A strong offense and a solid defense…as long as there are no injuries and penalties are kept to a minimum. Just about every element is brought to the table offensively in some form or another. Klima brings plus skating and the ability to execute dekes and dangles with high precision. Simpson and Klima both bring superior shooting skills that can make blasting deadly, accurate one-timers an absolute breeze as long as both players can get open. Corson scores the occasional goal, but most importantly, brings the defensive presence that causes havoc, turnovers, and scoring chances. Manson and Kravchuk bring the ability to play lockdown, tight defense and contribute offensively to go along with what the forwards already can do. Should any of the starters become injured, winning games with the Edmonton Oilers can sometimes become an uphill battle, but is not impossible. With their best players on the ice, the Oilers have all that is necessary to be a force on the SNES and recall the team’s glory days of years past…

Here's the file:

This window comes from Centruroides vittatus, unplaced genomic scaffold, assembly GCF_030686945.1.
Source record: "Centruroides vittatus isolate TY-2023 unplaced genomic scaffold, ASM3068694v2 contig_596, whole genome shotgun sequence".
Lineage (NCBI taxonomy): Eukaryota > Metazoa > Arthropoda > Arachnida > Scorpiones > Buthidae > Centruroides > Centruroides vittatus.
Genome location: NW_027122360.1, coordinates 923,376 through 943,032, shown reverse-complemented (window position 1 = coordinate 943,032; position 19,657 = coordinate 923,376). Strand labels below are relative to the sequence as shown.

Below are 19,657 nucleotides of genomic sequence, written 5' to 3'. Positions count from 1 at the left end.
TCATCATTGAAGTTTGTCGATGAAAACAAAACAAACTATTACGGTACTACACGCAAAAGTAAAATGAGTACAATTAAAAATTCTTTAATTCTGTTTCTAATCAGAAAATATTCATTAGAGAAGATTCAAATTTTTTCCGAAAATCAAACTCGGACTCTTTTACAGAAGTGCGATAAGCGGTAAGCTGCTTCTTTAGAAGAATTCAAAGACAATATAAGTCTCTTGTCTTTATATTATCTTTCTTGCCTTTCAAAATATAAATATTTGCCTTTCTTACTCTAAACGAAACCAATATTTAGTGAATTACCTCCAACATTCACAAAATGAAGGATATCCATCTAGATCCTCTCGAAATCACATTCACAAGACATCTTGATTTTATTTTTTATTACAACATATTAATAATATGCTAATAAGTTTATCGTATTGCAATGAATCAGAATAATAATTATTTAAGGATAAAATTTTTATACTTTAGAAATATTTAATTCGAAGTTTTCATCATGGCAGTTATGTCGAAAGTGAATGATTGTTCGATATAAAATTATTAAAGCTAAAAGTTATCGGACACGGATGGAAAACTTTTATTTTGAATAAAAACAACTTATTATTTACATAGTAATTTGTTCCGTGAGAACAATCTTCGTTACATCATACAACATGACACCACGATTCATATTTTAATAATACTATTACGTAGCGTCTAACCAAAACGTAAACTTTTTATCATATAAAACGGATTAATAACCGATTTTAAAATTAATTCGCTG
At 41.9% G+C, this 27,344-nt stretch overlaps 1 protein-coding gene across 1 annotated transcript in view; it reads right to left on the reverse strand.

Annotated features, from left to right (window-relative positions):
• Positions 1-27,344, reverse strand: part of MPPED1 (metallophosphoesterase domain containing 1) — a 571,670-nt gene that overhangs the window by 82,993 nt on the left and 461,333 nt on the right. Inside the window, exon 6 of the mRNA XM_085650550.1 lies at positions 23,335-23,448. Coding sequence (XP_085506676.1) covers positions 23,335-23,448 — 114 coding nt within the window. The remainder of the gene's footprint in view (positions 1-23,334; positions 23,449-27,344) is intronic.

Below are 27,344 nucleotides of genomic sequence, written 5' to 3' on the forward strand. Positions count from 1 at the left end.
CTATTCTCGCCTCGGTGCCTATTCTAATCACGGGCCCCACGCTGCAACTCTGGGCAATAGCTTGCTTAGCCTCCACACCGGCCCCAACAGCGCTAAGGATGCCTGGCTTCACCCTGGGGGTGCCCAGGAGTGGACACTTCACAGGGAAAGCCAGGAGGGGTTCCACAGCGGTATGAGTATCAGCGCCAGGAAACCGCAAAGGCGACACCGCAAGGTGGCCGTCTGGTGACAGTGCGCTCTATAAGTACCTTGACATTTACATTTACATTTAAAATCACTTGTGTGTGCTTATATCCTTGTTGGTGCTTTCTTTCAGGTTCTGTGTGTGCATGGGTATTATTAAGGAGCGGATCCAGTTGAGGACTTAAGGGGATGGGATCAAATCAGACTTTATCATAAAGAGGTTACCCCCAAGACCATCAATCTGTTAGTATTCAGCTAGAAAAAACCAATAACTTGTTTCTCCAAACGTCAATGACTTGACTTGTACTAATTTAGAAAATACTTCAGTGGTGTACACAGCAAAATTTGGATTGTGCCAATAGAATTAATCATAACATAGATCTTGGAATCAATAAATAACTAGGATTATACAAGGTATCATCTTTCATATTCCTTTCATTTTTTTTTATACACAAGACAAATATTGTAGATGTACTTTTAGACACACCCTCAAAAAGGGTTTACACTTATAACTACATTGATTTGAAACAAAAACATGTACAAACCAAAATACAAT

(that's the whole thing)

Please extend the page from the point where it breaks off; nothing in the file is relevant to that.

Edited by Oilers442
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An underrated team. I totally agree with your assessment.

Up front, Corson-Simpson-Klima is a nice blend of grit, skill and speed. Corson is ideal for a crash and bang style that leads to turn overs, Simpson has a killer one-timer from the slot, and Klima is a speed demon with a nice shot as well.

On D, Manson is a BEAST.. and I find Richardson to be underrated.. but not quite good enough to supplant Kravchuk as starter.